Recession-battered small businesses looking for an edge can now find one–even if only a small one–in Skype, the low-or-no-cost voice-over-Internet service that until now has mainly been of interest to consumers.
Skype, launched in Europe in 2003 but acquired three years ago by eBay, offers free voice and video calling between Internet-connected computers running the Skype software and equipped with microphone and speakers or a plug-in telephone headset.
The Skype software is also an instant messaging (IM) client similar to Microsoft Windows Live or Yahoo Messenger, delivering presence information–showing which of your contacts is online and available.
The company makes money by selling premium services, such as voice mail, SkypeIn (a number that people with regular phones can use to call you on your computer via Skype), and very low-cost calling from computers to regular landline phones and cell phones (SkypeOut).
The SkypeOut Unlimited World plan, for example, offers unlimited calling to landlines in over 40 countries – including virtually all developed and some developing countries – for $12.95 a month. An unlimited U.S. and Canada plan costs $2.95.
A SkypeIn number, available for 45 U.S. states and 20 other countries, costs $18 for three months or $60 a year, with 50 percent off if you also buy a SkypeOut subscription.
Skype for business
Skype was originally designed for individual use, but the company also offers Business Control Panel, an online utility that makes it easier for a company to provision and manage SkypeOut and SkypeIn accounts for multiple employees.
Third-party suppliers also offer appliances for integrating Skype with an existing office phone system. And now Skype itself is jumping into this market.
The company is currently beta testing technology that will allow an IP PBX (private branch exchange) that uses the session initiation protocol (SIP) to route calls made on a regular phone in the office over Skype.
Skype likes to point out that more than 30 percent of its global user base uses the service for business. However, it’s likely that a greater proportion of business use is overseas and that a much smaller percentage of “business users” have integrated Skype with their office systems, or use it for most of their calling.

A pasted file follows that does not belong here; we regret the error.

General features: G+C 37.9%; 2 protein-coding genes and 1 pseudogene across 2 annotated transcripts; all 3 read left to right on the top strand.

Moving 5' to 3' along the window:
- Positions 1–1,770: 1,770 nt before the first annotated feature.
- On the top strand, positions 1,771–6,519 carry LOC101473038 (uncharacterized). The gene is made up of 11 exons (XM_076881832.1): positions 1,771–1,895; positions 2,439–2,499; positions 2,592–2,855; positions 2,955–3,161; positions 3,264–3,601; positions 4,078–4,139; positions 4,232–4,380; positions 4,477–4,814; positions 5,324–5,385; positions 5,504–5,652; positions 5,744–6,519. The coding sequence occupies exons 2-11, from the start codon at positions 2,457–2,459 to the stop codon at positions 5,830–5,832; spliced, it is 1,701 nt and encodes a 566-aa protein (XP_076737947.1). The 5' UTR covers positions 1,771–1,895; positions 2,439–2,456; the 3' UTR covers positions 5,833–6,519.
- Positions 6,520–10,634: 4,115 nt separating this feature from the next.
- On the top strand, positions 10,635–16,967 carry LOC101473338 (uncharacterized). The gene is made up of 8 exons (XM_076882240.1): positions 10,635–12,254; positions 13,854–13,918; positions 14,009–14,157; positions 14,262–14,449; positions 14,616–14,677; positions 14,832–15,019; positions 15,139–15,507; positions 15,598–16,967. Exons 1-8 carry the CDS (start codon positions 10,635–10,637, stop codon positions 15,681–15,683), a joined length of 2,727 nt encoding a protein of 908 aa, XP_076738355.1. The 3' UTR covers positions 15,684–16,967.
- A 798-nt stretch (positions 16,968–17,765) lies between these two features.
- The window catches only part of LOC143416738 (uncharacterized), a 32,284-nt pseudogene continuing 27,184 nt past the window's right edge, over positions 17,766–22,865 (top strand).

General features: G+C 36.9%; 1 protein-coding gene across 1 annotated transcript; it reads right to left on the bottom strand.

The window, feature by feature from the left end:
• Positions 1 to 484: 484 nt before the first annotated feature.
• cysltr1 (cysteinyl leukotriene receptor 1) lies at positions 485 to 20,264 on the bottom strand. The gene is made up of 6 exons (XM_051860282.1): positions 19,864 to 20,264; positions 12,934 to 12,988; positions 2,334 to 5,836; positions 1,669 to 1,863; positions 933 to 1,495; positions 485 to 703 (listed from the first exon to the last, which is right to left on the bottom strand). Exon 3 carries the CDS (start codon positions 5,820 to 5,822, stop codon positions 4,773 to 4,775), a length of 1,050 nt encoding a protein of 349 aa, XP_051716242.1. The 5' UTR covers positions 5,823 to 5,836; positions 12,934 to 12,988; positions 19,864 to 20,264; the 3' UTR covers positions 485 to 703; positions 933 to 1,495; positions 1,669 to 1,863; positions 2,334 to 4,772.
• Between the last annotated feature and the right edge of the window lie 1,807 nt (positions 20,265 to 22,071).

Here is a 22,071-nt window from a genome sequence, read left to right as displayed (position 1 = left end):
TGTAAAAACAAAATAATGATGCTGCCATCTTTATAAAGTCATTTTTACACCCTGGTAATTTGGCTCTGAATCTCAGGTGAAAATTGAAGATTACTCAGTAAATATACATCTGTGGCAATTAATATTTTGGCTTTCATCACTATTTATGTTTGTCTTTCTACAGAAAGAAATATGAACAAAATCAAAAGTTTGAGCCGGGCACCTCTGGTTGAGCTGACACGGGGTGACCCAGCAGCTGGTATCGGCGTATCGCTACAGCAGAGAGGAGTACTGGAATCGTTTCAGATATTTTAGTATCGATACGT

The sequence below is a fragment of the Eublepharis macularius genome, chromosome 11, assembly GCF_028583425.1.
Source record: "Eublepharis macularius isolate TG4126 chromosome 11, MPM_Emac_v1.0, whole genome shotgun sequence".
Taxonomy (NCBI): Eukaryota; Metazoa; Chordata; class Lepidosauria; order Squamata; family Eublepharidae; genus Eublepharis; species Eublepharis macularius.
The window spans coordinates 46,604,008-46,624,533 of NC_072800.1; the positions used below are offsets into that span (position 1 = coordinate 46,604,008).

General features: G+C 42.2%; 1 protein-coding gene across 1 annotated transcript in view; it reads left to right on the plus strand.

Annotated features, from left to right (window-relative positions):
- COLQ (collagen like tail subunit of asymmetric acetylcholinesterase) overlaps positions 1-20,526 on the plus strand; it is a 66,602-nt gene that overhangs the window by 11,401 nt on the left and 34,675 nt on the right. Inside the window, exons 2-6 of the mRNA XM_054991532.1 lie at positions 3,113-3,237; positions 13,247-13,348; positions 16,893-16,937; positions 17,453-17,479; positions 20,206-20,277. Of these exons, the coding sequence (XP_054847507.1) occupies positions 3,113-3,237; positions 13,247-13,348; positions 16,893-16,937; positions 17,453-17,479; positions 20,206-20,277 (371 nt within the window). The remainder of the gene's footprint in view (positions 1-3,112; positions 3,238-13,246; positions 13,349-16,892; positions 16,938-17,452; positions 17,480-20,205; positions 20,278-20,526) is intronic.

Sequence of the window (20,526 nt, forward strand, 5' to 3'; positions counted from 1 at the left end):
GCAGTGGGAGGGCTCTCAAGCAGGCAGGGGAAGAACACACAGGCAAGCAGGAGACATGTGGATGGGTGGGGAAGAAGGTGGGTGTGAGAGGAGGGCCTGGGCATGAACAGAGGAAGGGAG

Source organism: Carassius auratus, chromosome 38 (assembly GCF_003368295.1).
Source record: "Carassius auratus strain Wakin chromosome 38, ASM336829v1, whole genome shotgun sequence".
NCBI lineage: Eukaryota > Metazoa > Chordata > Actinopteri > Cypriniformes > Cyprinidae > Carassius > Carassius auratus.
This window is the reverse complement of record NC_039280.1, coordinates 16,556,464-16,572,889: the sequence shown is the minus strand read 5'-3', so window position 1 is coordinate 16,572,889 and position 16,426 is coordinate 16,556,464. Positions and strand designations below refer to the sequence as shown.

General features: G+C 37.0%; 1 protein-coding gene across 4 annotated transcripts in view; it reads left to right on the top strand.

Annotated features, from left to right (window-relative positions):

“I think a number of small to medium-size companies are leveraging Skype in limited capacity,” said Jayanth Angl, a senior research analyst at Info-Tech Research Group Inc. “But in most cases, it’s not a core service that the enterprise relies on.”
Still, in a 2007 survey by Skype of 250 companies using the service, 95 percent claimed to have saved on telecommunications costs and 80 percent said using it increased employee productivity. A majority also agreed that using Skype helped them communicate better with customers and to work more closely with colleagues.
A strategic tool
Skype’s unified communications capabilities mean it can make sense for other reasons as well. For example, at Brightstorm Inc., a San Francisco start-up that produces distance learning videos for high school SAT and ACT students and streams them over the Internet, Skype is a strategic tool. It’s not the only phone service they use, but it’s vital.
Brightstorm recruits charismatic, personable classroom teachers from all over the country to teach its video courses. With prospects outside the Bay area, the selection process culminates in a Skype video call in which the teacher “auditions.”
“You can imagine the investment of time and dollars if we had to fly to Boston or Denver to meet these people in person to evaluate if they were great teachers,” said co-founder and CEO Jeff Marshall.
It’s more than just cost avoidance, though. “In-person is not the medium in which we want to test them,” Marshall points out. “It’s how well they do on camera. We use pretty high-end video cameras to shoot the lessons, but a Web cam is a better proxy of that than doing it in person.”
Brightstorm also works with outsourced software engineers in Costa Rica to build its slick Web site. The company’s chief technology officer in San Francisco is in constant contact with them using Skype IM, and occasionally voice and video.
The company estimates it saves between 30 and 70 percent by using off-shore programming talent. “For a company like ours, where the technology build is a non-trivial undertaking, it’s a pretty significant savings,” Marshall said.
And having Skype available to smooth communications is critical. “Often the challenge with outsourcing overseas is that cultural barriers, language barriers and time-zone barriers outweigh benefits,” he said. “Any tool that helps mitigate those risks is very, very valuable.”
What’s the catch?
So if Skype is such a great free or very low-cost tool, why aren’t more businesses using it? Skype works over the open, often congested, Internet and employs peer-to-peer technology that involves other Skypers’ computers to help route calls.